Support call came in saying that a user was unable to access www.google.com (which for the sake of this example we’ll say resolves to I checked and confirmed I could indeed ping and trace to the address and put it down to a user issue, but left the ticket open to have one of our on-site techs give a try.

— later on–

Onsite tech indicated he to had become unable to access www.google.com via the pppoe login option and after getting a first hop response from the gateway the connection simply timed out.

The cause:

I’ll save you from having to hear about everything I tested and tried over the next hour however the actual cause was rather interesting.

The “hosts list” on the hotspot, had old entries from someone with an improperly configured IP address (in this case which had tried to access the login page sometime in the past couple of days and was being held there. This meant that for users connected behind the pppoe interfaces, traffic to was trying to go to that host RATHER than going out the correct default route.

Why? No idea.

The solution:

When the hotspot was setup (we’d reinstalled the machine just recently) it appears someone had forgotten to set the ‘idle-timeout’ value on the hotspot user-profile. This meant all these hosts were being held and the table was getting larger and larger (there were other incorrect addresses in there too).

Better solution: Provided by Mikrotik support
You have an option to allow only specific subnet to reach the HotSpot network.
Add the to ip-binding, specify subnets you would like to allow and set type=regular.
Block any other unneeded subnet by type=blocked.


/ip hotspot ip-binding
add address= comment="Accept (not bypass) anything in the LAN range" disabled=no
add address= comment="block all else" disabled=no type=blocked

Side note: We don’t use the address-pool option on the hotspots as this causes LAN traffic to pass back (and be counted by) the router which we don’t want (as we let our users have unlimited LAN access to each other) so I’m at quite a loss as to why this routing pattern would occur.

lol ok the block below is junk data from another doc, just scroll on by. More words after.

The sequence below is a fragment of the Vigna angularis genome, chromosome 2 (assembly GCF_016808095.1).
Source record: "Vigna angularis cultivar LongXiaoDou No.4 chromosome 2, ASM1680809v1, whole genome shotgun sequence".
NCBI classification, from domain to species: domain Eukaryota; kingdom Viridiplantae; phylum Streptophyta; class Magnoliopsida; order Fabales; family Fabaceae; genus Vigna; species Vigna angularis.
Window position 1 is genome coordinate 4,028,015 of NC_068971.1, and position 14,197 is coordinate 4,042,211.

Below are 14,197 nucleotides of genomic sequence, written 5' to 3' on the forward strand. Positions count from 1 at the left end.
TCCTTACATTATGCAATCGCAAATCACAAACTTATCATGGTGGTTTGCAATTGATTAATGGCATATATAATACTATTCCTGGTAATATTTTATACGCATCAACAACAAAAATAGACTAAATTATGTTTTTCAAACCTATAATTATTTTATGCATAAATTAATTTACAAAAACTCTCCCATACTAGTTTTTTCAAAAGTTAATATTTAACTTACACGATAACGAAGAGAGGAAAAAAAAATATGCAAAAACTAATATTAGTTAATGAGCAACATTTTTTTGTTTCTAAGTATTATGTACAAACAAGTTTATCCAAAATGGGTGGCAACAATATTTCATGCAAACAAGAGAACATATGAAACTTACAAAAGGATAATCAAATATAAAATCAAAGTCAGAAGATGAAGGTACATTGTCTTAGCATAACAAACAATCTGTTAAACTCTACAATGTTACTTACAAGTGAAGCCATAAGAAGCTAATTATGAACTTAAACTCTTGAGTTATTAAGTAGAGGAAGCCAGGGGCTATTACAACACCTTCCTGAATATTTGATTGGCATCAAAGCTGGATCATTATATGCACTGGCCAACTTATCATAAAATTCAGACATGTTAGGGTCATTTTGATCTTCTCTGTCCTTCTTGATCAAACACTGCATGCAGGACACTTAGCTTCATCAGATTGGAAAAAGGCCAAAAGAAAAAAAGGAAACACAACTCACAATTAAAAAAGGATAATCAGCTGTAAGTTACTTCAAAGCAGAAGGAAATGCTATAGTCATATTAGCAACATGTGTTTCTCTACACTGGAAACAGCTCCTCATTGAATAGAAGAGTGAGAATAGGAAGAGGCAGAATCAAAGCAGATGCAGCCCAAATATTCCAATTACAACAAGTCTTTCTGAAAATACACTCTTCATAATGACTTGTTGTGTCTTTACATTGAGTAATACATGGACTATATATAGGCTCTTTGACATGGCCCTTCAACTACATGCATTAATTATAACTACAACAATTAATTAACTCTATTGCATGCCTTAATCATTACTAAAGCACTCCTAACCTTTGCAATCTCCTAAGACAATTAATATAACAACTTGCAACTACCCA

IPv6 and Mikrotik – Using 6to4

Please note this guide assumes some basic knowledge of IPv4 and IPv6 address space.

Many of you may know of the impending doom that surrounds the IPv4 network and lack of remaining IP ranges.

The question is, how many people are actually doing anything about it? Given the slow take up worldwide I thought it worthwhile I do a post here to explain how you can get IPv6 on your network now.
No support required from your upstream ISP and without having to send your traffic half way around the world to a Hurricane Electric tunnel (hopefully).

So, what is 6to4?

From: http://en.wikipedia.org/wiki/6to4

6to4 is an Internet transition mechanism for migrating from IPv4 to IPv6, a system that allows IPv6 packets to be transmitted over an IPv4 network (generally the IPv4 internet) without the need to configure explicit tunnels. Special relay servers are also in place that allow 6to4 networks to communicate with native IPv6 networks.
6to4 is especially relevant during the initial phases of deployment to full, native IPv6 connectivity, since IPv6 is not required on nodes between the host and the destination. However, it is intended only as transition mechanism and is not meant to be used permanently.

Continue reading IPv6 and Mikrotik – Using 6to4